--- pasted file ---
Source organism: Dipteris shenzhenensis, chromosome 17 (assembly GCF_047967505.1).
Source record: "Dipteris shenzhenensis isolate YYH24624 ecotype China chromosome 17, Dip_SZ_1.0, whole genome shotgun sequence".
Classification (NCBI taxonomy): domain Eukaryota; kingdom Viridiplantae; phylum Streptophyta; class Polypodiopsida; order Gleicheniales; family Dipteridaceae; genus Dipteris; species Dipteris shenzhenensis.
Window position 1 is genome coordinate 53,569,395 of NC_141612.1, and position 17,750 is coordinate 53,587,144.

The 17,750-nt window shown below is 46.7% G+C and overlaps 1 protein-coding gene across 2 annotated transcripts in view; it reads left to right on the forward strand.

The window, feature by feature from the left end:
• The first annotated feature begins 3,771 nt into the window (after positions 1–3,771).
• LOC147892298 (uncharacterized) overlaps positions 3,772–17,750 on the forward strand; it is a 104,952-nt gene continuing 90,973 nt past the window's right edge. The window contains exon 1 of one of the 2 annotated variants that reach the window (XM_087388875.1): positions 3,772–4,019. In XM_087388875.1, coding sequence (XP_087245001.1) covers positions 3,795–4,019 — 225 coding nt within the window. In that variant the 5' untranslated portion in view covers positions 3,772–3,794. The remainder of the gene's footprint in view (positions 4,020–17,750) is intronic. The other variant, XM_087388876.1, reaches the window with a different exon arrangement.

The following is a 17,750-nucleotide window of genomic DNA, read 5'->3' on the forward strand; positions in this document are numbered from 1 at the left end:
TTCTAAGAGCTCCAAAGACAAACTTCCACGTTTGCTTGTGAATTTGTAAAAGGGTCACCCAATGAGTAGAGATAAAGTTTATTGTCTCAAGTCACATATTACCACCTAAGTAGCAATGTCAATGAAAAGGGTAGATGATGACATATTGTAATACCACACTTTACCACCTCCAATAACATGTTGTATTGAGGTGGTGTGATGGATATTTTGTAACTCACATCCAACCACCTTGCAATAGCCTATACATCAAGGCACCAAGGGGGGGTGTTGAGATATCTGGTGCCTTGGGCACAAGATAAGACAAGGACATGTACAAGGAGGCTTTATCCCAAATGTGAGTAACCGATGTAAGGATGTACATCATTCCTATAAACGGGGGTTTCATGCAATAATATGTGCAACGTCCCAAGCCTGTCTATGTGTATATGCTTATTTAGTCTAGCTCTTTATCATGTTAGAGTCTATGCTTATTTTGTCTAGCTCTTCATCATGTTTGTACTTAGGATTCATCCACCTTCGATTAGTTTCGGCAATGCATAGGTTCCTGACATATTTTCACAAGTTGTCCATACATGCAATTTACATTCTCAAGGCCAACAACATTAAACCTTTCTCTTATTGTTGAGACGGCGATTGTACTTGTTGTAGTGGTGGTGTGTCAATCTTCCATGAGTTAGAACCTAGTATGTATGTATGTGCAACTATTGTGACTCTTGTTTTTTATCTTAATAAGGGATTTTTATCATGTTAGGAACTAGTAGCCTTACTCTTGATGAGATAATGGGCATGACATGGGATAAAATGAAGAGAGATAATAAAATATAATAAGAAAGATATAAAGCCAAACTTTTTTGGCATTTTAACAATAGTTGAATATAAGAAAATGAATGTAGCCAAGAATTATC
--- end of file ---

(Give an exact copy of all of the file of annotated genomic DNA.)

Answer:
Source organism: Dipteris shenzhenensis, chromosome 17 (assembly GCF_047967505.1).
Source record: "Dipteris shenzhenensis isolate YYH24624 ecotype China chromosome 17, Dip_SZ_1.0, whole genome shotgun sequence".
Classification (NCBI taxonomy): domain Eukaryota; kingdom Viridiplantae; phylum Streptophyta; class Polypodiopsida; order Gleicheniales; family Dipteridaceae; genus Dipteris; species Dipteris shenzhenensis.
Window position 1 is genome coordinate 53,569,395 of NC_141612.1, and position 17,750 is coordinate 53,587,144.

The 17,750-nt window shown below is 46.7% G+C and overlaps 1 protein-coding gene across 2 annotated transcripts in view; it reads left to right on the forward strand.

The window, feature by feature from the left end:
• The first annotated feature begins 3,771 nt into the window (after positions 1–3,771).
• LOC147892298 (uncharacterized) overlaps positions 3,772–17,750 on the forward strand; it is a 104,952-nt gene continuing 90,973 nt past the window's right edge. The window contains exon 1 of one of the 2 annotated variants that reach the window (XM_087388875.1): positions 3,772–4,019. In XM_087388875.1, coding sequence (XP_087245001.1) covers positions 3,795–4,019 — 225 coding nt within the window. In that variant the 5' untranslated portion in view covers positions 3,772–3,794. The remainder of the gene's footprint in view (positions 4,020–17,750) is intronic. The other variant, XM_087388876.1, reaches the window with a different exon arrangement.

The following is a 17,750-nucleotide window of genomic DNA, read 5'->3' on the forward strand; positions in this document are numbered from 1 at the left end:
TTCTAAGAGCTCCAAAGACAAACTTCCACGTTTGCTTGTGAATTTGTAAAAGGGTCACCCAATGAGTAGAGATAAAGTTTATTGTCTCAAGTCACATATTACCACCTAAGTAGCAATGTCAATGAAAAGGGTAGATGATGACATATTGTAATACCACACTTTACCACCTCCAATAACATGTTGTATTGAGGTGGTGTGATGGATATTTTGTAACTCACATCCAACCACCTTGCAATAGCCTATACATCAAGGCACCAAGGGGGGGTGTTGAGATATCTGGTGCCTTGGGCACAAGATAAGACAAGGACATGTACAAGGAGGCTTTATCCCAAATGTGAGTAACCGATGTAAGGATGTACATCATTCCTATAAACGGGGGTTTCATGCAATAATATGTGCAACGTCCCAAGCCTGTCTATGTGTATATGCTTATTTAGTCTAGCTCTTTATCATGTTAGAGTCTATGCTTATTTTGTCTAGCTCTTCATCATGTTTGTACTTAGGATTCATCCACCTTCGATTAGTTTCGGCAATGCATAGGTTCCTGACATATTTTCACAAGTTGTCCATACATGCAATTTACATTCTCAAGGCCAACAACATTAAACCTTTCTCTTATTGTTGAGACGGCGATTGTACTTGTTGTAGTGGTGGTGTGTCAATCTTCCATGAGTTAGAACCTAGTATGTATGTATGTGCAACTATTGTGACTCTTGTTTTTTATCTTAATAAGGGATTTTTATCATGTTAGGAACTAGTAGCCTTACTCTTGATGAGATAATGGGCATGACATGGGATAAAATGAAGAGAGATAATAAAATATAATAAGAAAGATATAAAGCCAAACTTTTTTGGCATTTTAACAATAGTTGAATATAAGAAAATGAATGTAGCCAAGAATTATC